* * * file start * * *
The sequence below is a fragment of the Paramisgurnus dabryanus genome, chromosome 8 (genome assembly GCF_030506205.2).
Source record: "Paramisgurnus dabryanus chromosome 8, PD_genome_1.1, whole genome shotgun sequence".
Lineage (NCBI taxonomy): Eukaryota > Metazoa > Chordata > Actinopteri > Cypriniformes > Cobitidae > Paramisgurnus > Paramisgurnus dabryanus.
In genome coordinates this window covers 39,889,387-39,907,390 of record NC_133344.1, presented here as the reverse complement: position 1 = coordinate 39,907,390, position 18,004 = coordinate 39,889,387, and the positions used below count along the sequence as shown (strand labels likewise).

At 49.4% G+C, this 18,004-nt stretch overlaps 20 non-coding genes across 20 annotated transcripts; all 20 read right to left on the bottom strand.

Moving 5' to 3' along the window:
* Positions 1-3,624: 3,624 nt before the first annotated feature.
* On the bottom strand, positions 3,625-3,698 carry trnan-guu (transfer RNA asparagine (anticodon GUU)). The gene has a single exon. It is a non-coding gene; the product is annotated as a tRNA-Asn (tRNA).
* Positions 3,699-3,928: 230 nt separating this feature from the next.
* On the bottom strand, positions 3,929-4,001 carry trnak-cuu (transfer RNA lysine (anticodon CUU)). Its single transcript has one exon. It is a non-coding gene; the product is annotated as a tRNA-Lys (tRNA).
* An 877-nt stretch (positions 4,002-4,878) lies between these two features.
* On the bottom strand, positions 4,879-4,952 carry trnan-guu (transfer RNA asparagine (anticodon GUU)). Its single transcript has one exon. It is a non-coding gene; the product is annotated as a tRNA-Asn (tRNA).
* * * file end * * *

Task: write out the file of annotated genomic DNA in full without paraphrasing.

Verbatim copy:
The sequence below is a fragment of the Paramisgurnus dabryanus genome, chromosome 8 (genome assembly GCF_030506205.2).
Source record: "Paramisgurnus dabryanus chromosome 8, PD_genome_1.1, whole genome shotgun sequence".
Lineage (NCBI taxonomy): Eukaryota > Metazoa > Chordata > Actinopteri > Cypriniformes > Cobitidae > Paramisgurnus > Paramisgurnus dabryanus.
In genome coordinates this window covers 39,889,387-39,907,390 of record NC_133344.1, presented here as the reverse complement: position 1 = coordinate 39,907,390, position 18,004 = coordinate 39,889,387, and the positions used below count along the sequence as shown (strand labels likewise).

At 49.4% G+C, this 18,004-nt stretch overlaps 20 non-coding genes across 20 annotated transcripts; all 20 read right to left on the bottom strand.

Moving 5' to 3' along the window:
* Positions 1-3,624: 3,624 nt before the first annotated feature.
* On the bottom strand, positions 3,625-3,698 carry trnan-guu (transfer RNA asparagine (anticodon GUU)). The gene has a single exon. It is a non-coding gene; the product is annotated as a tRNA-Asn (tRNA).
* Positions 3,699-3,928: 230 nt separating this feature from the next.
* On the bottom strand, positions 3,929-4,001 carry trnak-cuu (transfer RNA lysine (anticodon CUU)). Its single transcript has one exon. It is a non-coding gene; the product is annotated as a tRNA-Lys (tRNA).
* An 877-nt stretch (positions 4,002-4,878) lies between these two features.
* On the bottom strand, positions 4,879-4,952 carry trnan-guu (transfer RNA asparagine (anticodon GUU)). Its single transcript has one exon. It is a non-coding gene; the product is annotated as a tRNA-Asn (tRNA).